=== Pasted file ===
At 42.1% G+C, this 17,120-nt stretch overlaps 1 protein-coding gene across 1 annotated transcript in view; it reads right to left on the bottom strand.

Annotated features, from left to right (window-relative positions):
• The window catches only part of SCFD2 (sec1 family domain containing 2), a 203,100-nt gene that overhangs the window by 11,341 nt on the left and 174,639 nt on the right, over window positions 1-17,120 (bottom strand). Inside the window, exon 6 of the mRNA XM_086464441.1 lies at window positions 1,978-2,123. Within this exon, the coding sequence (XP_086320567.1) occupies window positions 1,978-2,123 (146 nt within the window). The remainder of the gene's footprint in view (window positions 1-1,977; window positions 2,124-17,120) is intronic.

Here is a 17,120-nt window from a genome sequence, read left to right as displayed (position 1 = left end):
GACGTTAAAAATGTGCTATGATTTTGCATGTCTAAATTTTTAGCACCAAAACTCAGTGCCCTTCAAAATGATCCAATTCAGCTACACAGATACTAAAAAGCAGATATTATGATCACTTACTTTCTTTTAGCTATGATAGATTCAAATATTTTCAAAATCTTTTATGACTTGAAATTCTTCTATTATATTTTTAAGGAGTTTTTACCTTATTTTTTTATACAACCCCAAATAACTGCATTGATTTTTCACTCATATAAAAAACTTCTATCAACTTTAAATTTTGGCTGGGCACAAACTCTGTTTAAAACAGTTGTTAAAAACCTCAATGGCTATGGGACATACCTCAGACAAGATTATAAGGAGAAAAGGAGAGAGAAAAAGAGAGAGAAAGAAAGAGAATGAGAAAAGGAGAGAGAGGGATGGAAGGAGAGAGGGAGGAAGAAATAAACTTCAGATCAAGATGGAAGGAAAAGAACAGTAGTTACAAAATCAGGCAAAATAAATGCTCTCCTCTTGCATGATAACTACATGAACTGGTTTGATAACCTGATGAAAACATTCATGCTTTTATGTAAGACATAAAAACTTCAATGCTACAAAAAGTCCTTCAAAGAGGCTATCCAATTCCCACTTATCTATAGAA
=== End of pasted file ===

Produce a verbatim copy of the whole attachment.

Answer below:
At 42.1% G+C, this 17,120-nt stretch overlaps 1 protein-coding gene across 1 annotated transcript in view; it reads right to left on the bottom strand.

Annotated features, from left to right (window-relative positions):
• The window catches only part of SCFD2 (sec1 family domain containing 2), a 203,100-nt gene that overhangs the window by 11,341 nt on the left and 174,639 nt on the right, over window positions 1-17,120 (bottom strand). Inside the window, exon 6 of the mRNA XM_086464441.1 lies at window positions 1,978-2,123. Within this exon, the coding sequence (XP_086320567.1) occupies window positions 1,978-2,123 (146 nt within the window). The remainder of the gene's footprint in view (window positions 1-1,977; window positions 2,124-17,120) is intronic.

Here is a 17,120-nt window from a genome sequence, read left to right as displayed (position 1 = left end):
GACGTTAAAAATGTGCTATGATTTTGCATGTCTAAATTTTTAGCACCAAAACTCAGTGCCCTTCAAAATGATCCAATTCAGCTACACAGATACTAAAAAGCAGATATTATGATCACTTACTTTCTTTTAGCTATGATAGATTCAAATATTTTCAAAATCTTTTATGACTTGAAATTCTTCTATTATATTTTTAAGGAGTTTTTACCTTATTTTTTTATACAACCCCAAATAACTGCATTGATTTTTCACTCATATAAAAAACTTCTATCAACTTTAAATTTTGGCTGGGCACAAACTCTGTTTAAAACAGTTGTTAAAAACCTCAATGGCTATGGGACATACCTCAGACAAGATTATAAGGAGAAAAGGAGAGAGAAAAAGAGAGAGAAAGAAAGAGAATGAGAAAAGGAGAGAGAGGGATGGAAGGAGAGAGGGAGGAAGAAATAAACTTCAGATCAAGATGGAAGGAAAAGAACAGTAGTTACAAAATCAGGCAAAATAAATGCTCTCCTCTTGCATGATAACTACATGAACTGGTTTGATAACCTGATGAAAACATTCATGCTTTTATGTAAGACATAAAAACTTCAATGCTACAAAAAGTCCTTCAAAGAGGCTATCCAATTCCCACTTATCTATAGAA